According to the Centers for Disease Control and Prevention (CDC),12 TB infection or LTBI is an infection with M. tuberculosis in which the bacteria are alive but contained by the immune system. Persons with LTBI have no apparent symptoms, do not feel sick, cannot spread TB to others, and usually have a positive TB skin test or positive TB blood test reaction. Persons with LTBI may develop TB disease if they do not receive treatment for LTBI. Active TB or TB disease is an illness in which TB bacteria are multiplying and attacking a part of the body, usually the lungs. TB disease may be symptomatic (including weakness, weight loss, fever, no appetite, chills, sweating at night, bad cough, pain in the chest, or coughing up blood). A person with TB disease may be infectious and spread TB bacteria to others.

Assessment of Risk

Populations at increased risk for LTBI based on increased prevalence of active disease and increased risk of exposure include persons who were born in, or are former residents of, countries with increased TB prevalence and persons who live in, or have lived in, high-risk congregate settings (e.g., homeless shelters or correctional facilities). Clinicians can consult their local or state health departments for more information about populations at risk in their community since local demographic patterns may vary across the United States.

In 2020, 71.5% of all cases of active TB in the United States occurred among persons born outside the United States.13 According to the CDC, TB disease is common in most countries in Latin America, the Caribbean, Africa, Asia, Eastern Europe, and Russia.14 The most common countries of birth among persons living in the United States who were born outside the United States with new TB in 2020 were Mexico (18.0%), the Philippines (12.5%), India (10.4%), Vietnam (8.2%), and China (5.1%), accounting for 54.2% of total cases.15 Most of these cases are thought to be due to progression of latent infection to active TB disease rather than new transmission within communities.16-21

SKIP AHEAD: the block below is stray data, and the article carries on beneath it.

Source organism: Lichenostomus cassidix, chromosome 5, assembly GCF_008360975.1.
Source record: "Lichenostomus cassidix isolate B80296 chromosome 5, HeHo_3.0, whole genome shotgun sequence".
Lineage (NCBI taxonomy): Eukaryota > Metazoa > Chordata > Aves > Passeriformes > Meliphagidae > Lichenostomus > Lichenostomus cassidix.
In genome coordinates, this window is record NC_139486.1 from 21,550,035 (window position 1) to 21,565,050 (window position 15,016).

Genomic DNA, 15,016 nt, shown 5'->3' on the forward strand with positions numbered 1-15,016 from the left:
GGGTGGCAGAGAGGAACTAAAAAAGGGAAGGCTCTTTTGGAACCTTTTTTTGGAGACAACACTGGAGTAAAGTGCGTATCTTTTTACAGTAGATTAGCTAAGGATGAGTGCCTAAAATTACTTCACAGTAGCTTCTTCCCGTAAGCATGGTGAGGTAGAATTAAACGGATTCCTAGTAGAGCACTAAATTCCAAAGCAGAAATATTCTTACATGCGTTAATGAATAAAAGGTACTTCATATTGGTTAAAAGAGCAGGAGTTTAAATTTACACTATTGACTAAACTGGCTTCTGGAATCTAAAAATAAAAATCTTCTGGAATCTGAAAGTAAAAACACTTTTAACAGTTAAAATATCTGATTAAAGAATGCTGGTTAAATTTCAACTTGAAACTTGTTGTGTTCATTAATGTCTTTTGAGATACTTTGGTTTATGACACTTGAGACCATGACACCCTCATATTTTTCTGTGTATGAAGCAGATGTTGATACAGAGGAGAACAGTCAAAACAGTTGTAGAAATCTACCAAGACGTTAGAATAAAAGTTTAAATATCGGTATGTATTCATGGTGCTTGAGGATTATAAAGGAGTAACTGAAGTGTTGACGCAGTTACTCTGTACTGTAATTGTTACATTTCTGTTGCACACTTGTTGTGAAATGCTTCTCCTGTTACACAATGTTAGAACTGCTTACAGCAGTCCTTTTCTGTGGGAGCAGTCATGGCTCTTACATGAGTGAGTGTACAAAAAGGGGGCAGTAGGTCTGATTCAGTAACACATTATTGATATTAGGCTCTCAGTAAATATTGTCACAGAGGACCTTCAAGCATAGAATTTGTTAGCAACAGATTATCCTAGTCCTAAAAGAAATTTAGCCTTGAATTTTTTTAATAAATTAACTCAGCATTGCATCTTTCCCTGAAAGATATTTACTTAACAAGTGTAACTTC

Persons who live in, or have lived in, high-risk congregate settings also have a higher prevalence rate of active TB and an increased risk for exposure. In 2020, 4.3% of TB disease cases diagnosed in persons age 15 years or older occurred in persons experiencing homelessness and 2.6% occurred in residents of correctional facilities.22 It is estimated that persons experiencing homelessness have an 11 times higher incidence of TB disease compared with persons who are not experiencing homelessness (36 cases per 100,000 population vs. 2.9 cases per 100,000 population, respectively, during 2011 to 2016).23

Other populations at increased risk for LTBI or progression to active disease include persons who have immunosuppression (e.g., persons living with HIV, patients receiving immunosuppressive medications such as chemotherapy or tumor necrosis factor-alpha inhibitors, and patients who have received an organ transplant) and patients with silicosis (a lung disease).9 However, given that screening in these populations may be considered standard care as part of disease management or indicated prior to the use of certain medications, the USPSTF did not review evidence on screening in these populations. Information on testing in these populations is addressed by other groups, such as the Office of AIDS Research at the National Institutes of Health,24 and in a guideline issued jointly by the American Thoracic Society, Infectious Diseases Society of America, and CDC.25 Some evidence from observational studies has explored the association between poorly controlled diabetes and progression of LTBI to active disease. However, there is insufficient evidence on screening for and treatment of LTBI in persons with diabetes for the USPSTF to make a separate recommendation for this important population.9,26